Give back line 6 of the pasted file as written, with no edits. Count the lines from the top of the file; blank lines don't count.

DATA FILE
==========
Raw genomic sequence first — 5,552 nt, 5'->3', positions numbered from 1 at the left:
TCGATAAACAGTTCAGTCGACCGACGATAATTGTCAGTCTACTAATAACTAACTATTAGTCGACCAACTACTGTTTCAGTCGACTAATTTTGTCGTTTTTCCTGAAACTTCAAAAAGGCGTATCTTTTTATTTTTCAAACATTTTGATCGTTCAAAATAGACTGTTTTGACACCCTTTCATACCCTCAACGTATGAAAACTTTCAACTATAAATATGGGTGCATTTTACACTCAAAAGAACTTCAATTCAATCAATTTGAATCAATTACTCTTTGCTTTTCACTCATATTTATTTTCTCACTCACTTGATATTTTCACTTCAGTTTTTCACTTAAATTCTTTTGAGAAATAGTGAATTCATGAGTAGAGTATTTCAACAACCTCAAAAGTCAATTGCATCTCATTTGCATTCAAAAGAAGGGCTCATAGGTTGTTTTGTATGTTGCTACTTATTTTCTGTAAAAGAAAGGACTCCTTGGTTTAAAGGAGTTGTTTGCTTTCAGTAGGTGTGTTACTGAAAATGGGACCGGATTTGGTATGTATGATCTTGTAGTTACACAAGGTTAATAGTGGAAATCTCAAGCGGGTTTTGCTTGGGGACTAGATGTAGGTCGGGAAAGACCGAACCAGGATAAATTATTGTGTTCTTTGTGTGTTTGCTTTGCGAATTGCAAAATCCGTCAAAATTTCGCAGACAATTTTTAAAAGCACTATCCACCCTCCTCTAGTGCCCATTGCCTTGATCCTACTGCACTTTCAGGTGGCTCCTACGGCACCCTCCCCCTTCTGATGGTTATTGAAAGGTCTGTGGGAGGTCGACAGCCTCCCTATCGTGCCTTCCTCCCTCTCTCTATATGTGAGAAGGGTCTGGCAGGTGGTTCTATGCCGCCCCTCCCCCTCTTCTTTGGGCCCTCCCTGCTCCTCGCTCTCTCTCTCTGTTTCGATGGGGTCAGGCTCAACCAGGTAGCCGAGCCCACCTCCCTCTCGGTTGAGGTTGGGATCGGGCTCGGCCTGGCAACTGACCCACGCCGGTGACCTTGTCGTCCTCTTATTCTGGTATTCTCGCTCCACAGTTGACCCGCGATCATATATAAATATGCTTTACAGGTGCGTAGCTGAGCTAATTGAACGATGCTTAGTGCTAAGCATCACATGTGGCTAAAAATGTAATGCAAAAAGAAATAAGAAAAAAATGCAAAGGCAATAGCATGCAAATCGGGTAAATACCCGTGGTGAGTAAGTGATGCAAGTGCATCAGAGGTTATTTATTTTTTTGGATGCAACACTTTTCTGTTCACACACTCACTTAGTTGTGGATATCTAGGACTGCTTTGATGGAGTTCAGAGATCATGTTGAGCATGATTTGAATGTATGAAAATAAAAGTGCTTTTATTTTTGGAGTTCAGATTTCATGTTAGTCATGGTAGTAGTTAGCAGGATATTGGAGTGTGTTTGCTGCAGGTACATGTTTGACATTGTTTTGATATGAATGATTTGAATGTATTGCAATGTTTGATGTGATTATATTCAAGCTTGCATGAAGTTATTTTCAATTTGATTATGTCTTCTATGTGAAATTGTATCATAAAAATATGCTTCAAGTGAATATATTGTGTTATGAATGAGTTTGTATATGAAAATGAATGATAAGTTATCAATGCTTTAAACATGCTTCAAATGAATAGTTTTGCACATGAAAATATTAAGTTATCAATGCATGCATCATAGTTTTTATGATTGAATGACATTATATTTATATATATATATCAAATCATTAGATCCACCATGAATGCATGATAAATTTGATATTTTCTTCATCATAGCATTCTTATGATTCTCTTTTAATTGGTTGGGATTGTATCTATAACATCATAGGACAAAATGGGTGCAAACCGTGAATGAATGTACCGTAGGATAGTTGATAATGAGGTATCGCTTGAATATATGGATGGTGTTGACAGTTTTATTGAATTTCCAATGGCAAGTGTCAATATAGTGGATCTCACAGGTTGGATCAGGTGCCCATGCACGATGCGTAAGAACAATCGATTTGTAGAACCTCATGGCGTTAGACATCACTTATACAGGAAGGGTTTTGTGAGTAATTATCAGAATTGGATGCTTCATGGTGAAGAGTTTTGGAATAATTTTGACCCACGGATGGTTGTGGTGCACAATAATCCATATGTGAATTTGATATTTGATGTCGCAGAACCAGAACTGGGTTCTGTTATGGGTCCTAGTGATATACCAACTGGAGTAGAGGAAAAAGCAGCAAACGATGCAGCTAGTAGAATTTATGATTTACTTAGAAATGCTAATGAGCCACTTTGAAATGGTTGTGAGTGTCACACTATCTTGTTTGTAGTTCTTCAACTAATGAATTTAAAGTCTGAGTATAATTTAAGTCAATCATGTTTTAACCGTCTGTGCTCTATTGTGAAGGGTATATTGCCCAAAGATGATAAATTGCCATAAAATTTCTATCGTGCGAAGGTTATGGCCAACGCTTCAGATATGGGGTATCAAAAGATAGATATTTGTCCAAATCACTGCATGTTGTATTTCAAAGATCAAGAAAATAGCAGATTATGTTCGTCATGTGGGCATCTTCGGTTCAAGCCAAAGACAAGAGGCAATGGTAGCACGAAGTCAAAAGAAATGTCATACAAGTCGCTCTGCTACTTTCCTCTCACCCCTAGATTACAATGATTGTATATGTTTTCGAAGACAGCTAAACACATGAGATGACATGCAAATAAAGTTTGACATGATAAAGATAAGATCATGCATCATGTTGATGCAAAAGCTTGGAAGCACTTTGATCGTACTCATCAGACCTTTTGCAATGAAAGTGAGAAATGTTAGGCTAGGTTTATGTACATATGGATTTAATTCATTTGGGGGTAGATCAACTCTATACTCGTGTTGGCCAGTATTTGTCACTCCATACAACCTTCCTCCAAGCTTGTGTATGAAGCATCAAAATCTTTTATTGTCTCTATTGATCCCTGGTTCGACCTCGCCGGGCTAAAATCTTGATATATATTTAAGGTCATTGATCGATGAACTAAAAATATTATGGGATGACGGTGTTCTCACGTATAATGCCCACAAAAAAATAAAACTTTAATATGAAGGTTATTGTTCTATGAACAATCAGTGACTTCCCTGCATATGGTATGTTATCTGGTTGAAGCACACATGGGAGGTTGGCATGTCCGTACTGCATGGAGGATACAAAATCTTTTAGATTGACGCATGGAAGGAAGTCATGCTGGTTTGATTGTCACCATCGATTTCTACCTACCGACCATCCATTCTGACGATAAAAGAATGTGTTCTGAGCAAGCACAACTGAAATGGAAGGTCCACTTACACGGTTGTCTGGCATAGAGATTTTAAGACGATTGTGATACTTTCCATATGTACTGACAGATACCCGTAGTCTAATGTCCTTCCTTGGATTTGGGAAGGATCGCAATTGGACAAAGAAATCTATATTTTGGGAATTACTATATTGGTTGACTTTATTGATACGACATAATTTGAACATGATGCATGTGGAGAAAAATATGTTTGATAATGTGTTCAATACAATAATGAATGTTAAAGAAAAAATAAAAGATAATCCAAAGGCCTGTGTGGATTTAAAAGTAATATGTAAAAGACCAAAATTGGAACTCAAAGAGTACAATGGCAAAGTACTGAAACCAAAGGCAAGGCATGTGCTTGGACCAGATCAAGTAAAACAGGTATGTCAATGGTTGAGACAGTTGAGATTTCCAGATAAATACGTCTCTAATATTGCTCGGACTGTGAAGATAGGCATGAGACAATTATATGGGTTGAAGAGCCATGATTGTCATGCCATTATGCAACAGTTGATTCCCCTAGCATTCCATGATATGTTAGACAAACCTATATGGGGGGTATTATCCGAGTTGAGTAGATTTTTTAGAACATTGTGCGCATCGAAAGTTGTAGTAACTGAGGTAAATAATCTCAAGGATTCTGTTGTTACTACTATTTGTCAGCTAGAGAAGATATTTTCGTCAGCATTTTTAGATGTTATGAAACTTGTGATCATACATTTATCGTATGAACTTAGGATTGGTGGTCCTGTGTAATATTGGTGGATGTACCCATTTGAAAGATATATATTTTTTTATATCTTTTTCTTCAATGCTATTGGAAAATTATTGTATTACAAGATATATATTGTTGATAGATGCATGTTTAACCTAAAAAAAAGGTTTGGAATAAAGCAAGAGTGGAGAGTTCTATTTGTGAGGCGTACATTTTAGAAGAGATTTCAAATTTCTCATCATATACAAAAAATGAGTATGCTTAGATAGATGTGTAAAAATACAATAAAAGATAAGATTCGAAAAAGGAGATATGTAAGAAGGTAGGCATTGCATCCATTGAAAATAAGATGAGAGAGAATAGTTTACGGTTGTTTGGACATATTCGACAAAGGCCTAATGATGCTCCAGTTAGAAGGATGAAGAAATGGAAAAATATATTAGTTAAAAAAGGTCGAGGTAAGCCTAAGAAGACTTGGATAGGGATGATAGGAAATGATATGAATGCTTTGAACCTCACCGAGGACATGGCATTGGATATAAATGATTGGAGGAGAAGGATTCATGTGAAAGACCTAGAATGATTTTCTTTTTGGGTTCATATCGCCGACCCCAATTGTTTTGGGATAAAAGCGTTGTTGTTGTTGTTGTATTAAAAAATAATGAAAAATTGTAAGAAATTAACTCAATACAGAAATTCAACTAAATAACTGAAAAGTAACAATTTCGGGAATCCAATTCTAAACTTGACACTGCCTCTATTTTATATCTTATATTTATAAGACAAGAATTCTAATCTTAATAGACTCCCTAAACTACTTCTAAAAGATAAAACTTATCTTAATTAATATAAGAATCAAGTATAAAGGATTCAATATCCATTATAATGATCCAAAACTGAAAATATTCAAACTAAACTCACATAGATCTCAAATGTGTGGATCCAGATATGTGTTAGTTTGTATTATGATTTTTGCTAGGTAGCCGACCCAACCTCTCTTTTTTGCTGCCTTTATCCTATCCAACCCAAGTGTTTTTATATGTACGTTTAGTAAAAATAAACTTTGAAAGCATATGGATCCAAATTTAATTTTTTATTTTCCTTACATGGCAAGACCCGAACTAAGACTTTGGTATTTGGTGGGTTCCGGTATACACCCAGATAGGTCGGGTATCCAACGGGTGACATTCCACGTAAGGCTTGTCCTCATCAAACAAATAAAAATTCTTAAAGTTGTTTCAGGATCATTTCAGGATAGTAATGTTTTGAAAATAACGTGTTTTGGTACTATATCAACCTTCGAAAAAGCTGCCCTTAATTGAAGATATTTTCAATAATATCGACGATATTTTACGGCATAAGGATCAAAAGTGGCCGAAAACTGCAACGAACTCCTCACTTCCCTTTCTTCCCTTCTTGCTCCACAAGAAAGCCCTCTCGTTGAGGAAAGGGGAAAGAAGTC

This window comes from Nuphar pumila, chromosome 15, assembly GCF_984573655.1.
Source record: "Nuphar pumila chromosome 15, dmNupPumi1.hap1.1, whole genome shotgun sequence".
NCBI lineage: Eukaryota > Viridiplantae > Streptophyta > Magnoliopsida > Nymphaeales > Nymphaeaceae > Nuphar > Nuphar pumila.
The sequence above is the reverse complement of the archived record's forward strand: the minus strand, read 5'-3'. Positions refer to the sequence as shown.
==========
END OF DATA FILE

The sequence above is the reverse complement of the archived record's forward strand: the minus strand, read 5'-3'. Positions refer to the sequence as shown.